What I hope it does is raise the bar for for what the audience should expect from people making non-fiction and news. People in storytelling and journalism love to say, "show, don't tell." Those of us who work in video have even fewer excuses not to -- we can show the evidence and/or primary sources.

An interesting, controversial direction would be if it goes more like music. I'm sure people whose bread and butter was classical music -- and music notation -- were shocked, shocked when composers like Paul McCartney or Stevie Wonder couldn't even read music but could make something that clearly resonated with people.

The point is that both were completely fluent in the language of music, they just were without using the exact same tools as what might have been expected by classical musicians a few years earlier. There are some signs of that happening -- people know to think critically about images and whether they've been photoshopped now.

Rachel Zarrell (Director of Daily Video, MTV News)

Obviously, the ways in which we consume news are evolving faster than ever before. Even just in the last year there has been an onslaught of big, industry-shaking changes. I think it can feel like people are also consuming news in a more narrow way -- like only through watching videos on social media -- but in reality people also seem to be hungrier for news than they've ever been.

There's a heavier importance placed on being informed, especially among millennials. So I think video does serve a purpose in helping to inform faster and sometimes in a more entertaining or engaging way. Videos are literally made to be eye-catching.

I know at MTV News I'm constantly thinking about how to grab people on a very crowded newsfeed and how to keep them engaged. But on the flip side, written stories will often offer a depth and nuance that can be tough to achieve in video, especially if you're shooting to make things under 60 seconds, like I do.

I think what this means is that media organizations are going to continue trying to find ways to marry text and video content together into one package. I don't believe the way we consume them has to always be mutually exclusive. But anything you can do to take the story off the page and give readers an option to engage in it in multiple ways, or pick and choose how to consume it, that can only benefit you as an organization. It's a challenge because monetizing this content is still a big question -- we saw that recently with that huge Mother Jones piece on private prisons that cost them hundreds of thousands of dollars to produce, had major impact, and earned them very little. But I truly believe that where there is informative, engaging storytelling, there will be an audience.

We're definitely in a transitional period. It's just up to those of us creating the content to think about how to package those stories in a fresh way, that can live on multiple platforms, that may look different on one social media site than on another, than on the website, that is mobile-friendly, that encourages reader or viewer discussion, and that utilizes both text and video to their utmost capabilities, together. And I think that's the fun challenge we all have ahead of us right now.

Shira Lazar (CEO/Co-Founder, What's Trending & On-Air Personality)

I do believe video is becoming more of a focus on the digital front but that's just because consumption habits are changing. If less viewers are watching traditional TV broadcasts that doesn't mean that news is meaningless or irrelevant, it's just being consumed in different ways.

Instead of expecting an audience to tune in at a specific time to a specific medium, you have to be delivering the content in the places they are and in the way they want to experience it. So some stories might be better as a blog post, an image with a caption, a gif, a short form video with captions, a video interview, a live stream. Stunts, breaking news, events, interviews with big stars and world leaders work well as live video where it feels like if you don't participate in the conversation at that moment you will be missing out, or you simply want to be part of that discussion.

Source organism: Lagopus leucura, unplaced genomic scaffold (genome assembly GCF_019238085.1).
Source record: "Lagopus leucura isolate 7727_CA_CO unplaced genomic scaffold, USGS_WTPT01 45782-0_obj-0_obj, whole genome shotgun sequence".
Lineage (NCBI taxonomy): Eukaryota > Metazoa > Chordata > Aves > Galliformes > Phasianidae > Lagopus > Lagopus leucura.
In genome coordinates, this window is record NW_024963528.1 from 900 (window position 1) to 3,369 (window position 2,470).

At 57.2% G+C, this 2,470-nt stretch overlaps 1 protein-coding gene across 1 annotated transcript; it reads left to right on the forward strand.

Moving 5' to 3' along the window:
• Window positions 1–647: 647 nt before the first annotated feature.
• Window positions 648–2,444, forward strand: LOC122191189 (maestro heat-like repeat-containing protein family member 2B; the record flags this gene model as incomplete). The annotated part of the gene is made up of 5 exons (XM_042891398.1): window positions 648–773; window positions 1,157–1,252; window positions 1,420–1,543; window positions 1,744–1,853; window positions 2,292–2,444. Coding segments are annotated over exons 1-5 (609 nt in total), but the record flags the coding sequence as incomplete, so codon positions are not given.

Today's audiences wants to have the option to participate and interact in the stories happening around them. In the past, news has been so packaged, and really a one way conversation. While not trying to be biased or slanted it also lost its authenticity. Bringing news to digital video allows the public to be part of these conversations again and to have a relationship with the creator/producer/reporter.

For people who create content it levels out the playing field.

I believe you'll always have the "trusted news sources" like ABC, CBS, CNN, AP, etc but digital has allowed new brands to emerge that focus on parts of the world and culture that were otherwise being ignored by traditional news outlets. The Young Turks is one independent news brand that comes to mind that has a very specific angle and political preference. They don't hide it and they aren't going to dilute the news they are delivering to their audience because of a fortune 500 brand or corporate pressure. They've been able to build their audience considerably because of the growth of the digital and social video space through Facebook and YouTube. The same on the other side of the political spectrum with The Blaze. Glenn Beck quit Fox News and took advantage of the digital video space and OTT space to start his own brand and deliver the news the way he wanted to deliver it.

On the other hand, the idea that people will only follow those who cater to their beliefs is also scary.

Between our own Facebook feeds and social media algorithms the big question becomes while digital video in the news space has opened up so many options and democratized the news, it also makes it easy for all of us to live in our own belief bubbles with nothing forcing us to see the other sides.

Looking to the future

The way news is delivered has evolved with time, and with the addition of today's innovative digital tools, this evolution is more evident than ever. While we may not know how long the focus on video content will last -- or what effect such a shift will have on traditional journalism -- it will be exciting to follow along as news sources push to captivate audiences in creative and meaningful ways.